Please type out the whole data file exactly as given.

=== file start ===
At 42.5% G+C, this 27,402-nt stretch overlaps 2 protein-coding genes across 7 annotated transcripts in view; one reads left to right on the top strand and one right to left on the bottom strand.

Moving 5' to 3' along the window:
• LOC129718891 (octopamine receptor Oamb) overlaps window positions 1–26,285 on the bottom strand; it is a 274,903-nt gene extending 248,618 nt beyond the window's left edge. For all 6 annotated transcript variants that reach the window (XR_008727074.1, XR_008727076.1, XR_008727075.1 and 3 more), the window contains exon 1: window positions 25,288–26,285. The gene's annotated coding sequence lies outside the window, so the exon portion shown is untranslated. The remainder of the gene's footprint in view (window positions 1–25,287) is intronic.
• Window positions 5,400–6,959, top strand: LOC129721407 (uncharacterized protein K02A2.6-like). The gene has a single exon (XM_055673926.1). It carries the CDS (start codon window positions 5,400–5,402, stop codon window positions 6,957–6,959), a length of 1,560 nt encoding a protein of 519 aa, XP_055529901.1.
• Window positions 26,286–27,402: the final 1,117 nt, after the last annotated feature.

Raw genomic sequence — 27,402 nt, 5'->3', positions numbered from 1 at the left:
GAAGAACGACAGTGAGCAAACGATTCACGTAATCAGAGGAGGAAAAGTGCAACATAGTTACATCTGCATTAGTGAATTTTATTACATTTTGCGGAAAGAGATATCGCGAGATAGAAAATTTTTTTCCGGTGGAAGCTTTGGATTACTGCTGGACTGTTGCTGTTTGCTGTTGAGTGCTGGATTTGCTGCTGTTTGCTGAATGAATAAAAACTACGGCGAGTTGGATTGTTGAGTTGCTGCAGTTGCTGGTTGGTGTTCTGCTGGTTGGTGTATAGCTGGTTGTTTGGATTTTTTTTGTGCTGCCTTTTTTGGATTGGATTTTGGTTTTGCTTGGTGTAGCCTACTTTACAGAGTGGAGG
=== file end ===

At 42.5% G+C, this 27,402-nt stretch overlaps 2 protein-coding genes across 7 annotated transcripts in view; one reads left to right on the top strand and one right to left on the bottom strand.

Moving 5' to 3' along the window:
• LOC129718891 (octopamine receptor Oamb) overlaps window positions 1–26,285 on the bottom strand; it is a 274,903-nt gene extending 248,618 nt beyond the window's left edge. For all 6 annotated transcript variants that reach the window (XR_008727074.1, XR_008727076.1, XR_008727075.1 and 3 more), the window contains exon 1: window positions 25,288–26,285. The gene's annotated coding sequence lies outside the window, so the exon portion shown is untranslated. The remainder of the gene's footprint in view (window positions 1–25,287) is intronic.
• Window positions 5,400–6,959, top strand: LOC129721407 (uncharacterized protein K02A2.6-like). The gene has a single exon (XM_055673926.1). It carries the CDS (start codon window positions 5,400–5,402, stop codon window positions 6,957–6,959), a length of 1,560 nt encoding a protein of 519 aa, XP_055529901.1.
• Window positions 26,286–27,402: the final 1,117 nt, after the last annotated feature.

Raw genomic sequence — 27,402 nt, 5'->3', positions numbered from 1 at the left:
GAAGAACGACAGTGAGCAAACGATTCACGTAATCAGAGGAGGAAAAGTGCAACATAGTTACATCTGCATTAGTGAATTTTATTACATTTTGCGGAAAGAGATATCGCGAGATAGAAAATTTTTTTCCGGTGGAAGCTTTGGATTACTGCTGGACTGTTGCTGTTTGCTGTTGAGTGCTGGATTTGCTGCTGTTTGCTGAATGAATAAAAACTACGGCGAGTTGGATTGTTGAGTTGCTGCAGTTGCTGGTTGGTGTTCTGCTGGTTGGTGTATAGCTGGTTGTTTGGATTTTTTTTGTGCTGCCTTTTTTGGATTGGATTTTGGTTTTGCTTGGTGTAGCCTACTTTACAGAGTGGAGG